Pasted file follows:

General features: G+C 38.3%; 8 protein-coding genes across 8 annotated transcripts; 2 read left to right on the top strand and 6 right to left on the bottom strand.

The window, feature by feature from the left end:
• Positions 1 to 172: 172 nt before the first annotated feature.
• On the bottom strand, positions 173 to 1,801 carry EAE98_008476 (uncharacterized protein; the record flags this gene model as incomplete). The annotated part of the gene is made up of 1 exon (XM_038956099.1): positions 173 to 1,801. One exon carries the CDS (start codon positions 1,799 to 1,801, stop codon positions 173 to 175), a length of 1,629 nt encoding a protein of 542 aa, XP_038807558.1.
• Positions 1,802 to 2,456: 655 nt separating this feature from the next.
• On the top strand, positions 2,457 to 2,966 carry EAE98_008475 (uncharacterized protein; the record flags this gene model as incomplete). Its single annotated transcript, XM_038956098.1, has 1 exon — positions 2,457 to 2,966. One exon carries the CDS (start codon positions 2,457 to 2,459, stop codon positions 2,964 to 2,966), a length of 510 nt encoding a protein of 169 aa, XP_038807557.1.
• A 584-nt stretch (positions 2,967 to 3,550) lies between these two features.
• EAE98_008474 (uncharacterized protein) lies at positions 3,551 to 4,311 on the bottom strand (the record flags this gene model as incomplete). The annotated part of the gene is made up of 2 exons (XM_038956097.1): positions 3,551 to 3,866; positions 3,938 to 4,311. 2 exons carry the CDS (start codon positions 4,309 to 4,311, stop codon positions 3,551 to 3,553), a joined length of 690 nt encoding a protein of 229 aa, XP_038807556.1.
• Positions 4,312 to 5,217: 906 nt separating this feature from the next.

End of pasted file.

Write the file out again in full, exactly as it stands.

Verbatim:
General features: G+C 38.3%; 8 protein-coding genes across 8 annotated transcripts; 2 read left to right on the top strand and 6 right to left on the bottom strand.

The window, feature by feature from the left end:
• Positions 1 to 172: 172 nt before the first annotated feature.
• On the bottom strand, positions 173 to 1,801 carry EAE98_008476 (uncharacterized protein; the record flags this gene model as incomplete). The annotated part of the gene is made up of 1 exon (XM_038956099.1): positions 173 to 1,801. One exon carries the CDS (start codon positions 1,799 to 1,801, stop codon positions 173 to 175), a length of 1,629 nt encoding a protein of 542 aa, XP_038807558.1.
• Positions 1,802 to 2,456: 655 nt separating this feature from the next.
• On the top strand, positions 2,457 to 2,966 carry EAE98_008475 (uncharacterized protein; the record flags this gene model as incomplete). Its single annotated transcript, XM_038956098.1, has 1 exon — positions 2,457 to 2,966. One exon carries the CDS (start codon positions 2,457 to 2,459, stop codon positions 2,964 to 2,966), a length of 510 nt encoding a protein of 169 aa, XP_038807557.1.
• A 584-nt stretch (positions 2,967 to 3,550) lies between these two features.
• EAE98_008474 (uncharacterized protein) lies at positions 3,551 to 4,311 on the bottom strand (the record flags this gene model as incomplete). The annotated part of the gene is made up of 2 exons (XM_038956097.1): positions 3,551 to 3,866; positions 3,938 to 4,311. 2 exons carry the CDS (start codon positions 4,309 to 4,311, stop codon positions 3,551 to 3,553), a joined length of 690 nt encoding a protein of 229 aa, XP_038807556.1.
• Positions 4,312 to 5,217: 906 nt separating this feature from the next.